Galois, Evariste - A total transformation of higher algebra
Type of spiritual experience
A description of the experience
An Essay on the Psychology of Invention in the Mathematical Field – Jacques Hadamard
Most striking is the personality of Evariste Galois whose tragic life, abruptly ended in his early youth, brought to science one of the most capital monuments we know of. Galois’s passionate nature was captivated by mathematical science from the moment he became acquainted with Legendre’s geometry. However, he was violently dominated by another overpowering feeling, enthusiastic devotion to republican and liberal ideas, for which he fought in a passionate and sometimes very imprudent way. Nevertheless, the death he met with at the age of twenty did not occur in that struggle, but in an absurd duel.
Galois spent the night before that duel in revising his notes on his discoveries. First the manuscript, which had been rejected by the Academy of Sciences as being unintelligible – one may not wonder that such highly intuitive minds are very obscure – then in a letter directed to a friend, scanty and hurried mention of other beautiful views, with the same words hastily and repeatedly inscribed in the margin ‘I have no time’.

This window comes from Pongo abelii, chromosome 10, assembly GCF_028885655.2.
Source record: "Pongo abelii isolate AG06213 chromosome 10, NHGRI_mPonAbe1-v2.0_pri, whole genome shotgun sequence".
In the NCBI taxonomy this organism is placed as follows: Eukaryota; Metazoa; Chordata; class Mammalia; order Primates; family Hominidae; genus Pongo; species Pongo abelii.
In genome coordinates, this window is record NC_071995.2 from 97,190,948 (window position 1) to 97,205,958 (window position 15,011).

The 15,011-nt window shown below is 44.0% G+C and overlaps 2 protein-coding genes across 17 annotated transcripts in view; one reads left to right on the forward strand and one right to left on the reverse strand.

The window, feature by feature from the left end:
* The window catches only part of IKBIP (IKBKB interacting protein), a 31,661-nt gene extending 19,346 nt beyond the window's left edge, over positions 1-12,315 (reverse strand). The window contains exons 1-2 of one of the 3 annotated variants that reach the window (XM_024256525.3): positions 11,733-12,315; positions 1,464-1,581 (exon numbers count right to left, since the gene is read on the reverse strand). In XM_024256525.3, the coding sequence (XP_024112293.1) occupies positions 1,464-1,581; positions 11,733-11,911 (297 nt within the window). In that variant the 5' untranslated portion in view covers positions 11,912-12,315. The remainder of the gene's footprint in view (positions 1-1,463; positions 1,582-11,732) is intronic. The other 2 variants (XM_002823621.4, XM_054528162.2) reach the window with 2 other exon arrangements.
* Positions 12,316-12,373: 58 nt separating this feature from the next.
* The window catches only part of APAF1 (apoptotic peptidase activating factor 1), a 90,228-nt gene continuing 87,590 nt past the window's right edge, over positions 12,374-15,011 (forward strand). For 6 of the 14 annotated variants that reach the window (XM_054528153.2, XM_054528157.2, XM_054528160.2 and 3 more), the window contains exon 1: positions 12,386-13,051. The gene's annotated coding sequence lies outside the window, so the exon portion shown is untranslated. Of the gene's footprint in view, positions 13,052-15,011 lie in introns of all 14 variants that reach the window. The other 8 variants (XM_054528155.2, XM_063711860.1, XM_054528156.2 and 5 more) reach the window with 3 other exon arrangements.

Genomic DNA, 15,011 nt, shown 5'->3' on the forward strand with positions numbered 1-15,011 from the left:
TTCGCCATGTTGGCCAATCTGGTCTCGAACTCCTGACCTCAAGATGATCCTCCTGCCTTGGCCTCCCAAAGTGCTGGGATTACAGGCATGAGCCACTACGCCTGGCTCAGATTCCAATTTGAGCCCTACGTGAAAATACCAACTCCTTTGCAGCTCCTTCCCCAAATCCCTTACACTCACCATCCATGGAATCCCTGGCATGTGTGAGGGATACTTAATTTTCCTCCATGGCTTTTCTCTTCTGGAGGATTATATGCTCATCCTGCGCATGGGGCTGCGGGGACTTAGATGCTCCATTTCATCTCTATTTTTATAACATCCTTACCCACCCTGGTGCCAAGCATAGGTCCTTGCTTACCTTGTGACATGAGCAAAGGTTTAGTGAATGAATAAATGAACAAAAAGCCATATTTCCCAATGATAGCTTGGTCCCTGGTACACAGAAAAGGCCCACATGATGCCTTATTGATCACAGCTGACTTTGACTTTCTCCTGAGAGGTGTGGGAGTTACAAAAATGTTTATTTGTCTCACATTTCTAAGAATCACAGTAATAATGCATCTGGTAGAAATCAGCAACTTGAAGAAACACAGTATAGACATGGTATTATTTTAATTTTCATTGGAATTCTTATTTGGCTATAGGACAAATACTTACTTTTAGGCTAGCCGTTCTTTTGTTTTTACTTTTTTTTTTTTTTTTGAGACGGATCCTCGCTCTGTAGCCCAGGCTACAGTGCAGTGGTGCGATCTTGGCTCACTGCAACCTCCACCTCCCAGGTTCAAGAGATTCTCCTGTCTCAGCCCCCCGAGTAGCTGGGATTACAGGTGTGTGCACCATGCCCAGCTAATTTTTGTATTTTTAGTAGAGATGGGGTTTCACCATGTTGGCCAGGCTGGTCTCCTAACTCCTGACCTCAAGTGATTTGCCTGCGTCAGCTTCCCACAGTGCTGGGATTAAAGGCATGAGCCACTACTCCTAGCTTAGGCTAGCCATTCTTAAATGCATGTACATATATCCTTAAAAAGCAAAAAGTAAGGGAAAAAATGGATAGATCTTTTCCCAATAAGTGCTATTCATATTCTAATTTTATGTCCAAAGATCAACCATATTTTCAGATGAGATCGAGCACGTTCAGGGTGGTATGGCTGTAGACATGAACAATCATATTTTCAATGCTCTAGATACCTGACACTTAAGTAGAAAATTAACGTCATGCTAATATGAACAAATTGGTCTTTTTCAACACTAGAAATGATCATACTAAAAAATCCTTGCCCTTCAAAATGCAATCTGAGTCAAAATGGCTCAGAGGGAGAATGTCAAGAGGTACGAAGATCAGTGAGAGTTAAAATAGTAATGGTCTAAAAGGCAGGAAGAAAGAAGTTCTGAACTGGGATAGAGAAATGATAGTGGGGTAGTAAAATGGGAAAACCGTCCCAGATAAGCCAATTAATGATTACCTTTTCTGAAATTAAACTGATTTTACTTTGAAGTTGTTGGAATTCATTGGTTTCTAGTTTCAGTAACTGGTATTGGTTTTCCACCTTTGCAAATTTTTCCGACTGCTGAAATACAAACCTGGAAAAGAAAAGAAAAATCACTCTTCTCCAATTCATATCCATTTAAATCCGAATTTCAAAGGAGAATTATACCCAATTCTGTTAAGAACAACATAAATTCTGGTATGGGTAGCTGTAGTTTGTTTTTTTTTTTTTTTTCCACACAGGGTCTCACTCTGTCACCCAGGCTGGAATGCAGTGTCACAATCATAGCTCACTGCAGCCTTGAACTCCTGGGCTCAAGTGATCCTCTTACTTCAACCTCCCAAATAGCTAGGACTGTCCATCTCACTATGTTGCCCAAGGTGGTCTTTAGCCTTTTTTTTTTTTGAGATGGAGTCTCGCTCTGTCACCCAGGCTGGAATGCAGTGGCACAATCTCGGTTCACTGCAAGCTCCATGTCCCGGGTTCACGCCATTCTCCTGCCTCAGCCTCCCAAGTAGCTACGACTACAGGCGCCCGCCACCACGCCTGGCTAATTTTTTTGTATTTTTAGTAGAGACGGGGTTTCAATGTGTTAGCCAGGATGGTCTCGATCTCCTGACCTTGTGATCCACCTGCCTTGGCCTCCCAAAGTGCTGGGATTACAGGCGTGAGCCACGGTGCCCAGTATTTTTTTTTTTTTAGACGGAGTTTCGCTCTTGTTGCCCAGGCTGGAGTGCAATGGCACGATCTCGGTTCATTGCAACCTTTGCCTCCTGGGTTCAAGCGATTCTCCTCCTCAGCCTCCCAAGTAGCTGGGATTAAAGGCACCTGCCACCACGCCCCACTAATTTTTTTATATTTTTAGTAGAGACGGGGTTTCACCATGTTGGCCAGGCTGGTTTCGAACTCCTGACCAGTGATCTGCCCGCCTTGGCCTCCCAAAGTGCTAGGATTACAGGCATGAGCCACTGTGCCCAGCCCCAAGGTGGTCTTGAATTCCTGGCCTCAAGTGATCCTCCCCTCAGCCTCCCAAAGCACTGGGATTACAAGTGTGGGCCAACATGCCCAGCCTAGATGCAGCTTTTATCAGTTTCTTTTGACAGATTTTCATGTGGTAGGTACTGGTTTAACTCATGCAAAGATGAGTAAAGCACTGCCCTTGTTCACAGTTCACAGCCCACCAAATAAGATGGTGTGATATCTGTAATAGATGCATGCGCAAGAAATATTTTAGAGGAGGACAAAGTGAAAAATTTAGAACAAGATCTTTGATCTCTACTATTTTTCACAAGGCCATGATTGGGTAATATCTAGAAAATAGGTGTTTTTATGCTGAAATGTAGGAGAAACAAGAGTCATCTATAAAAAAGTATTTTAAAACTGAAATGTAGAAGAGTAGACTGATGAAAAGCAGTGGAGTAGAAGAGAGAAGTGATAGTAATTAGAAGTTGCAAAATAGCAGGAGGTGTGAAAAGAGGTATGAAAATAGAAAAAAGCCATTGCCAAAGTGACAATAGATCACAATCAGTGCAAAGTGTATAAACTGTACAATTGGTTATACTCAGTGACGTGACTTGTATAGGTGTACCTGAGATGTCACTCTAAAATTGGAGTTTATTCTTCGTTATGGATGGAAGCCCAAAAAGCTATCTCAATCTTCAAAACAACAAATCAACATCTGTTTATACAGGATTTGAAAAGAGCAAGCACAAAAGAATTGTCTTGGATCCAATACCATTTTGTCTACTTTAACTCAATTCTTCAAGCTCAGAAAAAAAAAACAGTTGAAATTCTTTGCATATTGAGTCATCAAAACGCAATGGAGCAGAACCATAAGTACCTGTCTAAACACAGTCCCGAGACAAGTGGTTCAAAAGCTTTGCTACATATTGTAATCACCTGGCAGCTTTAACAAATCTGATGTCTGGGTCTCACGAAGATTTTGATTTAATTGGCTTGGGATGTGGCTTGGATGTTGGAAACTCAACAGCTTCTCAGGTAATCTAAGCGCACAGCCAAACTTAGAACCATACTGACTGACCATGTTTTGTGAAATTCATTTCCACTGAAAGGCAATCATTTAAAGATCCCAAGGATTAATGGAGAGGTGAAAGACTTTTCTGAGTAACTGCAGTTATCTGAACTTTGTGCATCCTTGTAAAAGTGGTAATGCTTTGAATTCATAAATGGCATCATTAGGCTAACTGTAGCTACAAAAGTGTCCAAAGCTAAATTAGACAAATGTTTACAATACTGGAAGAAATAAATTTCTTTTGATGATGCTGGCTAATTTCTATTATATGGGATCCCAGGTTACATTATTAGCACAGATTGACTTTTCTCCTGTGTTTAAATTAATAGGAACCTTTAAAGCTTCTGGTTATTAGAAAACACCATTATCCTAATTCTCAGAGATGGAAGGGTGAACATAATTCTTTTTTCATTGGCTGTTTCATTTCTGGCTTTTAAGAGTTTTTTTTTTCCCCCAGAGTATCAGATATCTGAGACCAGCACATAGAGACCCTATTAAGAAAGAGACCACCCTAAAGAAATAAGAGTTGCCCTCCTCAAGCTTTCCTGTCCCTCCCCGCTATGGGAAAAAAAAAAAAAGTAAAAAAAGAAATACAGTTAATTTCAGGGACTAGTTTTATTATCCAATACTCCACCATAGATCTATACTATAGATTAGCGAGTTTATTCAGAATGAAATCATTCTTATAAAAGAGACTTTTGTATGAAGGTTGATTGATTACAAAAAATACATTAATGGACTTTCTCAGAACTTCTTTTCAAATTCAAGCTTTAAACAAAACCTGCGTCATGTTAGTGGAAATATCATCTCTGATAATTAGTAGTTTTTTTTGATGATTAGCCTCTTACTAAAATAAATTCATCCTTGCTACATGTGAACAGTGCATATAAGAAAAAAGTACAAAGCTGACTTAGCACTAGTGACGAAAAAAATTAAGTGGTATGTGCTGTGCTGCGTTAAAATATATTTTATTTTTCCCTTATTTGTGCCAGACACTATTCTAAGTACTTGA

Indeed, few hours remained to him before going where death awaited him.
All those profound ideas were at first forgotten and it was only after 15 years that, with admiration, scientists became aware of the memoir with the Academy had rejected. It signifies a total transformation of higher algebra, projecting a full light on what had been only glimpsed thus far by the greatest mathematiciens, and, at the same time, connecting that algebraic problem with others in quite different branches of science.
But what especially belongs to our subject is one point in the letter written by Galois to his friend and enunciating a theorem on the ‘periods’ of a certain kind of integrals. Now this theorem, which is clear for us, could not have been understood by scientists living at the time of Galois; these ‘periods had no meaning in the state of science of that day; they acquired one only by means of some principles in the theory of functions, today classical, but which were not found before something like a quarter of a century after the death of Galois.
It must be admitted therefore that
- Galois must have conceived these principles in some way
- They must have been unconscious in his mind, since he makes no allusion to them, though they by themselves represent a significant discovery